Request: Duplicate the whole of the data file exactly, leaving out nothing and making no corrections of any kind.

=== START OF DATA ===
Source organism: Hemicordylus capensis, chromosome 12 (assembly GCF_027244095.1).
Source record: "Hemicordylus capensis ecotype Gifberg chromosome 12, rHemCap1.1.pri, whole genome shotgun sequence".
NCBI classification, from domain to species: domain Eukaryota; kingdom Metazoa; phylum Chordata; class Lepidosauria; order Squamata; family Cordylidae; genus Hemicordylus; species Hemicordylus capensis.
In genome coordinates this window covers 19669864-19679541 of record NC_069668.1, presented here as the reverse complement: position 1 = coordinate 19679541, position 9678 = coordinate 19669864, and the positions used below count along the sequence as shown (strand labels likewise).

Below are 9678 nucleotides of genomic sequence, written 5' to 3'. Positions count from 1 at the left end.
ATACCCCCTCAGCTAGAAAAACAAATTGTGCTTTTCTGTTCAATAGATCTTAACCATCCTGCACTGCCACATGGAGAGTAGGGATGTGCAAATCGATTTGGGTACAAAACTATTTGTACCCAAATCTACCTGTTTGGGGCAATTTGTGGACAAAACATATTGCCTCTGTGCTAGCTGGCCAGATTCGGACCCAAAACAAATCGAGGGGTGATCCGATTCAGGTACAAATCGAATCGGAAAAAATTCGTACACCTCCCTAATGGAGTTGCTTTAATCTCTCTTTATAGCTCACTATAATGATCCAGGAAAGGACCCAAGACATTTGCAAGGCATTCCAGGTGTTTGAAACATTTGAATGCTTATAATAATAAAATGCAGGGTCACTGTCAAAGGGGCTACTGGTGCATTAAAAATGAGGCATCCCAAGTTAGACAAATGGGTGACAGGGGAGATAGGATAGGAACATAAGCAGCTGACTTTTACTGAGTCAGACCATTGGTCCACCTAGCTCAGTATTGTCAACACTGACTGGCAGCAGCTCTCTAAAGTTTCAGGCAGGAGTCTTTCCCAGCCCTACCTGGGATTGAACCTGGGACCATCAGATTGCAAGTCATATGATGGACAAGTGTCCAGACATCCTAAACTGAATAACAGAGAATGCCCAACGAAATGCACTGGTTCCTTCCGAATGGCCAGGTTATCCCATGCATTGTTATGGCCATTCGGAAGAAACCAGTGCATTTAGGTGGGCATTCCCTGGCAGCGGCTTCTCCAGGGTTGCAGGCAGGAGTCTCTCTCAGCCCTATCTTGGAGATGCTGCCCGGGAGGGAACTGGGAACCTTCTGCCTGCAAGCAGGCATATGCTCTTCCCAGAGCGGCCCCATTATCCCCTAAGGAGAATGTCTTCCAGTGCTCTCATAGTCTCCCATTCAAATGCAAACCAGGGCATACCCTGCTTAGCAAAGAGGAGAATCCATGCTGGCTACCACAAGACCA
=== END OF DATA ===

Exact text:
Source organism: Hemicordylus capensis, chromosome 12 (assembly GCF_027244095.1).
Source record: "Hemicordylus capensis ecotype Gifberg chromosome 12, rHemCap1.1.pri, whole genome shotgun sequence".
NCBI classification, from domain to species: domain Eukaryota; kingdom Metazoa; phylum Chordata; class Lepidosauria; order Squamata; family Cordylidae; genus Hemicordylus; species Hemicordylus capensis.
In genome coordinates this window covers 19669864-19679541 of record NC_069668.1, presented here as the reverse complement: position 1 = coordinate 19679541, position 9678 = coordinate 19669864, and the positions used below count along the sequence as shown (strand labels likewise).

Below are 9678 nucleotides of genomic sequence, written 5' to 3'. Positions count from 1 at the left end.
ATACCCCCTCAGCTAGAAAAACAAATTGTGCTTTTCTGTTCAATAGATCTTAACCATCCTGCACTGCCACATGGAGAGTAGGGATGTGCAAATCGATTTGGGTACAAAACTATTTGTACCCAAATCTACCTGTTTGGGGCAATTTGTGGACAAAACATATTGCCTCTGTGCTAGCTGGCCAGATTCGGACCCAAAACAAATCGAGGGGTGATCCGATTCAGGTACAAATCGAATCGGAAAAAATTCGTACACCTCCCTAATGGAGTTGCTTTAATCTCTCTTTATAGCTCACTATAATGATCCAGGAAAGGACCCAAGACATTTGCAAGGCATTCCAGGTGTTTGAAACATTTGAATGCTTATAATAATAAAATGCAGGGTCACTGTCAAAGGGGCTACTGGTGCATTAAAAATGAGGCATCCCAAGTTAGACAAATGGGTGACAGGGGAGATAGGATAGGAACATAAGCAGCTGACTTTTACTGAGTCAGACCATTGGTCCACCTAGCTCAGTATTGTCAACACTGACTGGCAGCAGCTCTCTAAAGTTTCAGGCAGGAGTCTTTCCCAGCCCTACCTGGGATTGAACCTGGGACCATCAGATTGCAAGTCATATGATGGACAAGTGTCCAGACATCCTAAACTGAATAACAGAGAATGCCCAACGAAATGCACTGGTTCCTTCCGAATGGCCAGGTTATCCCATGCATTGTTATGGCCATTCGGAAGAAACCAGTGCATTTAGGTGGGCATTCCCTGGCAGCGGCTTCTCCAGGGTTGCAGGCAGGAGTCTCTCTCAGCCCTATCTTGGAGATGCTGCCCGGGAGGGAACTGGGAACCTTCTGCCTGCAAGCAGGCATATGCTCTTCCCAGAGCGGCCCCATTATCCCCTAAGGAGAATGTCTTCCAGTGCTCTCATAGTCTCCCATTCAAATGCAAACCAGGGCATACCCTGCTTAGCAAAGAGGAGAATCCATGCTGGCTACCACAAGACCA